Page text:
3. Israel orders demolition of Palestinian village in West Bank Tel Aviv decided to finally move on the long-sought land after years of holding back, due mainly to international pressure. Feb. 22 (UPI) -- Israel's government this week issued demolition orders for a Palestinian encampment near Jerusalem, giving residents just a few days to evacuate their homes. Israel Defense Forces raided the settlement and imposed a military closure on dozens of structures in the Bedouin village of Khan al-Ahmar on Sunday -- including tents, huts and a school. Israeli forces stormed the village and even surrounded the 8-year-old school, the only one serving the Bedouin community in the area, preventing teachers and students from entering. Palestinian Education Minister Sabri Saydam called the raid on the school a "systematic and abusive procedure." About 40 Palestinian-owned homes in the central West Bank community are targeted for demolition. Several other structures in the village were torn down by the IDF last month. Structures in the village were given "construction termination warrants" and villagers will have a chance to present their case during a hearing Thursday, The Times of Israel reported. The area, Palestinian property that's flanked by numerous residential settlements, has been sought by Israel for years. In 2014, the United Nations Office for the Coordination of Humanitarian Affairs identified Khan al-Ahmar as one of 46 settlements in the area that's at risk of forced relocation by Israel. Israeli officials maintain that the village was built illegally in the hotly disputed E1 Corridor, which physically links East Jerusalem and the Maale Adumim settlement. In the past, such raids and orders followed by hearings have been precursors for demolition, The Times reported. The Coordinator of Government Activities in the Territories, the policy liaison between Palestinian Gaza and West Bank territories and the Israeli government, did not initially give a definitive date to begin demolishing structures in Khan al-Ahmar. Witnesses said the residents were given until Thursday to leave. Tel Aviv has wanted to demolish the encampment for years but has resisted due to U.S. and Western pressure. The Israeli government attempted in 2012 to move the Palestinian residents there to a new settlement, but they refused. Israeli Prime Minister Benjamin Netanyahu has previously supported demolition of the Khan al-Ahmar school, and the Israeli Supreme Court last year asked the government for further information regarding its plans. Officials have yet to furnish the information, though, some say due to opposition in the international community. Some experts say Israel may now be ramping up settlement activity out of confidence that new U.S. President Donald Trump will support it. The notion that Tel Aviv would go forward with demolitions without the backing of its greatest ally, they say, simply wouldn't make any sense. Full: http://www.upi.com/Top_News/World-News/2017/02/22/Palestinians-ordered-out-of-West-Bank-village-by-Israeli-demolition-orders/1381487786546/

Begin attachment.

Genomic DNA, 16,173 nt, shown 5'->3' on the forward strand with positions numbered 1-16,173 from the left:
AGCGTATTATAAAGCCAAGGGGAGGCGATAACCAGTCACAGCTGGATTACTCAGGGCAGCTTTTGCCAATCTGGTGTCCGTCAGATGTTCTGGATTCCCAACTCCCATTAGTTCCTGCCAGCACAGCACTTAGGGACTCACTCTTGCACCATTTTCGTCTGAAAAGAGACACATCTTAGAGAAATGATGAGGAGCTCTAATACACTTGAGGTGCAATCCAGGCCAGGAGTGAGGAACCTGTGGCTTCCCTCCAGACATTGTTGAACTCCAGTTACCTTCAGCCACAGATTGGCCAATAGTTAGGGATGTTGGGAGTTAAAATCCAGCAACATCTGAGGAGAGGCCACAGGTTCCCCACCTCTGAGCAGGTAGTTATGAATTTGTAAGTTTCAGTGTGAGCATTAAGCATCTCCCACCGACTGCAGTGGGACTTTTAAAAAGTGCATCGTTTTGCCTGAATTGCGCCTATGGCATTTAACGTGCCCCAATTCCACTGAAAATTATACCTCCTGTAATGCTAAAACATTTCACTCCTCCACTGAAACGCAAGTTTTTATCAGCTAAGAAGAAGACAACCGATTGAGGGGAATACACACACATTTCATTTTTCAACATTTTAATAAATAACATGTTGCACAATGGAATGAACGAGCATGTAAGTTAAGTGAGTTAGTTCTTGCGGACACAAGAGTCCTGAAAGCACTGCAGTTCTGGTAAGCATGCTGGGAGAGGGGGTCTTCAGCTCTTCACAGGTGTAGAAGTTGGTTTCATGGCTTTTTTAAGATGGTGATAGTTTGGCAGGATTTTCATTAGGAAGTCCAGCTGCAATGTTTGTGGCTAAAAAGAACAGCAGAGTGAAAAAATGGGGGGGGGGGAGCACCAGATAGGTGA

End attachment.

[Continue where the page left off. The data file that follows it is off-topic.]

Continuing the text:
4. Every 200 years California suffers a storm of biblical proportions — this year’s rains are just a precursor The last freak rainstorm turned the Central Valley into a lake, and we’re due for another one A series of storms have inundated California over the past few weeks, and the latest deluge is currently swelling rivers and reservoirs that are already spilling over. Vast swathes of California continue to be at risk for flooding as the storm runoff makes its way through river systems, the National Weather Service warns. Across California, residents were evacuated when local rivers flooded, including a small Northern California town that experienced a levee breach Monday night. The severe flooding may feel like a whiplash development in a state that’s been locked in drought for five years — and in an “exceptional drought” for three of them. Still, California has seen worse: massive floods have swept through the state about every 200 years for the past 2,000 years or more, climate scientists Michael Dettinger and Lynn Ingram recount in a 2013 article. The most recent was a series of storms that lasted for a near-biblical 43 days between 1861 and 1862, creating a vast lake where California’s Central Valley had been. Floodwaters drowned thousands of people, hundreds of thousands of cattle, and forced the state’s government to move from Sacramento to San Francisco. More than 150 years have passed since California’s last, great flood — and a team of researchers with the US Geological Survey have predicted what kind of damage a similar flood would cause today. Their simulation, called the ARkStorm, anticipates that a stretch of the Central Valley 300 miles long by 20 miles wide would be underwater. Cities up and down the coast of California would flood. Winds would howl 60 to 125 miles per hour, and landslides would make roads impassable. Yes, that's a waterfall behind the house. Anderson dam spillway in full force now. #CaliforniaStorms @CBSSF pic.twitter.com/B54AWVHbsM — Len Ramirez (@lenramirez) February 20, 2017 Although the simulation didn’t include a body count, Dettinger and Ingram predicted that thousands of people would probably die. And it could happen again any time: it’s been 150 years since the 1861–1862 floods, they wrote. “So it appears that California may be due for another episode soon.” This winter’s heavy precipitation has already caused a slew of problems; California’s governor Jerry Brown called a state of emergency after December and January’s storms to ensure that 50 counties would be able to get funds to repair the damage. Last week, the Oroville Dam’s crumbling emergency spillway triggered the emergency evacuation of more than 180,000 people. Now, the state’s Department of Water Resources is turning its attention to the Don Pedro Dam in Tuolumne County, California — about two hours due west of Yosemite National Park. The dam operators opened the spillway Monday afternoon, which will mean higher water levels in the river system for a while, says Jon Ericson with the California Department of Water Resources. People who live along the Tuolumne River are being encouraged to move to higher ground, the LA Times reported on Monday. “We’re really going to be very vigilant,” Ericson told The Verge on Monday. “We always are, but especially the next 24 to 48 hours there’s going to be quite a bit of water that’s going to be coming through the system.” Don Pedro Controlled Spillway Gate has been opened. #DonPedroSpill pic.twitter.com/ejvzkmb71C — TID (@TurlockID) February 20, 2017 Though the impact has been extensive, Marty Ralph, the director of the Center for Western Weather and Water Extremes at the University of California, San Diego, doesn’t think that this latest storm is this century’s equivalent to the 1861–1862 floods. “They are the same type,” Ralph says. “But I don’t think that they’re the magnitude that that ARkStorm predicted.” Both storms, Ralph says, are the result of an atmospheric river, first identified in 1998. An atmospheric river is a massive ribbon of water vapor that flows off the Pacific Ocean and combines with strong, low-altitude winds. They stretch about 250 to 375 miles across, but can reach from 1,000 to more than 2,000 miles in length. “It’s about the equivalent of 20 Mississippi Rivers’ worth of water, but it’s in the form of water vapor rather than liquid,” Ralph says. When it hits the coastal mountains, the stream of warm, wet air is forced upward, where it cools and condenses into massive rain clouds. “It’s definitely a very unusually very wet year for us,” Ralph says, but he doesn’t think that it’s an ARkStorm type year. “Now that’s not to say that couldn’t happen, which would be highly tragic.” In a typical year, around nine atmospheric rivers shower California with precipitation. They’re a critical source of about a third to half of the annual water in a state where the summers are usually bone-dry. But they also frequently go hand in hand with devastating wind storms, which can cause billions of dollars of damage, according to a study published Monday in the journal Nature Geosciences. “When we get a sequence of them, or we get too many and the soils are real moist and the rivers are high and the reservoirs are full, then they can go from being largely beneficial — because we need water in the West — to hazards,” Ralph says. That’s the situation we’re in now, Ralph says, with about 30 atmospheric rivers since October 1st — and it’s something we can expect to see more of. As global temperatures continue to climb, the air can hold more water vapor — which means calmer winds, but warmer and wetter atmospheric rivers, more often. And that means more flooding. Full: http://www.theverge.com/2017/2/21/14684630/california-atmospheric-river-flood-storm-evacuations-rain-arkstorm